I suspect that Windows 8 is attracting so much negative mojo for several reasons:

1.  Many of us have become accustomed to the way things have always been.  It's easier to keep doing what we've been doing when we've finally mastered the process.  I've never been a big fan of the Start menu, but I've come up with my own method to work around its shortcomings.  The new Start screen has brought back some bad memories of when Microsoft first introduced the Ribbon.  I am concerned that Windows 8 will not allow me to use my current method of working around the Start menu.  I am also concerned that it will require some major re-learning which is not a pleasant thought.

2.  Many of us are getting older (I'm 52).  There was a time when I had to have every new thing and was anxious to learn new things.  That has changed dramatically in the last 10 years.  It's no longer a priority to find the best wheel.  It's now a priority to find a process using the existing imperfect wheel to get from point A to point B.

3.  Learning something new might make sense, but after 20 years, Microsoft is making a major change to how we find/use the tools that we use every day.  That gives me some anxiety especially when I've gotten used to the toolbars and can do things quite efficiently (at least in my own mind).

4.  As for Windows 8 getting better by the time they release it "just like Vista did," I take great exception to that statement.  There was so much promise in the beta versions of Vista and so much removed when the product finally came to market that it was a major disappointment (and I know that I'm in good company with that opinion).

There are some supposed improvements to Windows 8, but I can't help but think that Microsoft is more concerned with maintaining profitability and relevance given the competitive forces today of Apple, Google, Facebook, et al.  I think for the first time in their lives, Microsoft is being forced to seriously compete.  As a user, I've been partnered with Microsoft since Windows 3.0.  I have wondered many times over the years what today's computers would look like if Microsoft had had a meaningful competitor 10, 15, 20 years ago.  I will continue to believe that we have all lost something as a result of Microsoft's monopoly.

As for those pesky XP/IE6 users you keep trying to beat back, I think they've got a lot to complain about and a legitimate complaint at that.  Microsoft has demonstrated time and again, due to the lack of serious competition, a propensity for taking our money while not producing anything close to what we expect or should be able to expect.

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avenger48

This is the way of Microsoft OS's.  ME, XP, Vista, 7... Bad and good taking turns.  They try something new, it sucks, then they fix it.  Windows 9 will be great, but they can pry 7 from my cold, dead fingers until then.

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TommM

Not even remotely interested.  Loving Win 7 and Windows 8 is clearly geared towards portable devices.  I especially hate the ribbon UI that apparently will be a primary component of Windows 8.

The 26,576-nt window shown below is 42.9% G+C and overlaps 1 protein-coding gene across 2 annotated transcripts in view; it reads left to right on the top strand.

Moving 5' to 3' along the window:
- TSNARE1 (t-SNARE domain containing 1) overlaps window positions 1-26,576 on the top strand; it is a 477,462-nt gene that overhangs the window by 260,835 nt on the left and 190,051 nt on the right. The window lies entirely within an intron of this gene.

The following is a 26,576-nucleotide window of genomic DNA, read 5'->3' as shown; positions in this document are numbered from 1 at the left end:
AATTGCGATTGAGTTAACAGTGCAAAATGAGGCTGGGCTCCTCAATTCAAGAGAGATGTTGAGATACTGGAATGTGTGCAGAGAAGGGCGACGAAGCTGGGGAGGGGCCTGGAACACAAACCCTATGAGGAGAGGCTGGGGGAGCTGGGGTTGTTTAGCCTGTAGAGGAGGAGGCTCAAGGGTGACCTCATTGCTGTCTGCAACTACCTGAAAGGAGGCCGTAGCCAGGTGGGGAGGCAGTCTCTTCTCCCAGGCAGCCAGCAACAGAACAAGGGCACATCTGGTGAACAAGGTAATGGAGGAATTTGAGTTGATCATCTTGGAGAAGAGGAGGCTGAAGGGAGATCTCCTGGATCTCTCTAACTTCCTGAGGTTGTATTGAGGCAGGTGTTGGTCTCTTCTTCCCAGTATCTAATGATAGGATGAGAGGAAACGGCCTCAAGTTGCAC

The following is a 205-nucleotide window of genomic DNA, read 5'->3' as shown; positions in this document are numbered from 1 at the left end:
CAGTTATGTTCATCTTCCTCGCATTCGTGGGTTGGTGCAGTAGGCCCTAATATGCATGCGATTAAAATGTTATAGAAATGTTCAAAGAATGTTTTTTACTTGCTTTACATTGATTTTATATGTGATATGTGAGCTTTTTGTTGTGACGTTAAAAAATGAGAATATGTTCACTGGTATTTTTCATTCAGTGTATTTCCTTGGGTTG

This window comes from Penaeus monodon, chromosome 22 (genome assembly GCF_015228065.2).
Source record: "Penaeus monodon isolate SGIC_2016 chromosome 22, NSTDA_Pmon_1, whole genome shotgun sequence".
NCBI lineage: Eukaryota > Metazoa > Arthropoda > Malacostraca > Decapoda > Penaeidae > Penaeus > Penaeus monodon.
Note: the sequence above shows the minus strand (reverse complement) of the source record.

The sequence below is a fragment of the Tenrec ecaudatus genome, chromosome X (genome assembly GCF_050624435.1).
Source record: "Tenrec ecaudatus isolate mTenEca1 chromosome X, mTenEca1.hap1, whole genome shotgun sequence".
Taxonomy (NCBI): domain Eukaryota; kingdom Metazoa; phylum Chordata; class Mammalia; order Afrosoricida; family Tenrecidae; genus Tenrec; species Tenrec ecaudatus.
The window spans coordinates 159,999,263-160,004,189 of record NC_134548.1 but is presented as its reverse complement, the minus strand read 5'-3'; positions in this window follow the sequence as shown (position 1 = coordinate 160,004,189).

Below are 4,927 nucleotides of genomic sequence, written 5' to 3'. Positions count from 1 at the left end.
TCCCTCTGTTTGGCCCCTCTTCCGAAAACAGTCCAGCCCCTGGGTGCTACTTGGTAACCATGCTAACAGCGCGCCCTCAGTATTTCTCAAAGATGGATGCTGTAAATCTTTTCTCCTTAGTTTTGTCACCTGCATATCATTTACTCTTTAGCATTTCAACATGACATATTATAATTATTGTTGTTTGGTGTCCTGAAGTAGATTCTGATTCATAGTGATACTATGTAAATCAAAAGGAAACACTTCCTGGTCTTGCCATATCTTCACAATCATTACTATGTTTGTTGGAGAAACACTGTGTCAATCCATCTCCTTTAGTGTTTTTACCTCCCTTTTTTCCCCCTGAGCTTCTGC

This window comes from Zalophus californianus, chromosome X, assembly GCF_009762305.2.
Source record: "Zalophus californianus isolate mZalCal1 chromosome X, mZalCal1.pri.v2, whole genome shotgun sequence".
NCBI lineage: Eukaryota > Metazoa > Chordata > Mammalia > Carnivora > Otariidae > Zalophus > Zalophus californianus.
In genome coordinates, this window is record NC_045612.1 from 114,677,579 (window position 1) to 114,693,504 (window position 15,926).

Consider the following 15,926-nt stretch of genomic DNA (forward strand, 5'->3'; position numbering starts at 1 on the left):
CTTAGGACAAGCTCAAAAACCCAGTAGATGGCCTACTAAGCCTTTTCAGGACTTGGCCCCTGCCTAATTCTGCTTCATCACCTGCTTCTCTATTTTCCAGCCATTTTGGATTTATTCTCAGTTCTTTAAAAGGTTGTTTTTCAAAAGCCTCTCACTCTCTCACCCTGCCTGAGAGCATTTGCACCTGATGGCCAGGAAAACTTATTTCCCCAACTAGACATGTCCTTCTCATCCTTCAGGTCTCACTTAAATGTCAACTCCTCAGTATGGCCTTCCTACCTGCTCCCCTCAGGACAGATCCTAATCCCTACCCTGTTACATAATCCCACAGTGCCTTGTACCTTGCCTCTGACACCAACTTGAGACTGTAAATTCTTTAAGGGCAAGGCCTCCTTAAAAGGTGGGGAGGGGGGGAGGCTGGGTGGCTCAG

Unless something truly innovative comes down the pike from MS in their OS upgrades, I'm going to be sticking with Win 7 for a long, long time.

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Neel Chauhan

Windows 8 is going to be another Vista.

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gmvolk

Tried out the developer preview in VMWare.  Don't like the metro UI at all!  The UI and the (CR)apps included are definately geared for touch input.  I don't have a touch pc, and would not want one!  Hard enough keeping fingerprints off the screen as it is.  I think Win8 is gonna be another ME/Vista failure.  I know some of you will say Vista is great, but a majority don't feel that way.  Maybe by Windows 9 they will have it correct.

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DoctorX

same here.... There is a hack to kill the metro interface.... but after actually playing with a windows phone 7.... i can say i officially hate the interface.  Too in your face.

 

I will not be buying win8... it will be the first windows i will not buy.  They need to make the metro interface optional... something you can uinstall likeyou can do in win7 with some options.

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trlovejoy

Same here, but I couldn't figure out how to get back to the main screen after going to Internet Explorer, kept having to kill the virtual machine, so I gave up.

 

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gmvolk

The other thing I did not like about metro, when you launch an app there is no way to CLOSE it.  You have to go back down and click start to get out of the app.  Not sure if it is still running or if I actually closed it.  I could not try internet since Win8 could not see my network adapter through VMWare, but I pretty much wanted to see the UI so did not investigate that further.  Maybe if they release a beta version I'll give it another try, but so far not impressed.  I would rather have Unity(and that UI is awful!) over Metro.  Did not get to far into other aspects yet, but I also do not like the Ribbon UI.  I think that takes up much to much screen real-estate for my preferences.

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Deviate

Short answer:  No.

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livebriand

Ditto.

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KidCurry

I agree ... no.  I base this decision not on having used the preview product, but in my experience with Microsoft over the last 20+ years and the reviews and comments that I've read here and elsewhere.  I've learned there is some wisdom in the old adage "if it ain't broke, don't fix it!"  Having said that, I will of course take a trip to Staples or Best Buy to check it out for myself.  Unfortunately, I'll have to make the decision to replace this laptop with one that has Windows 7 before actually taking that test drive.  I don't want to find myself with a product that might leave me wanting.  After all, the days of buying a product to learn something new is no longer exciting.  Now, it's all about getting things done.

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narbytrout

same here

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Neufeldt2002

Same

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Gezzer

Ditto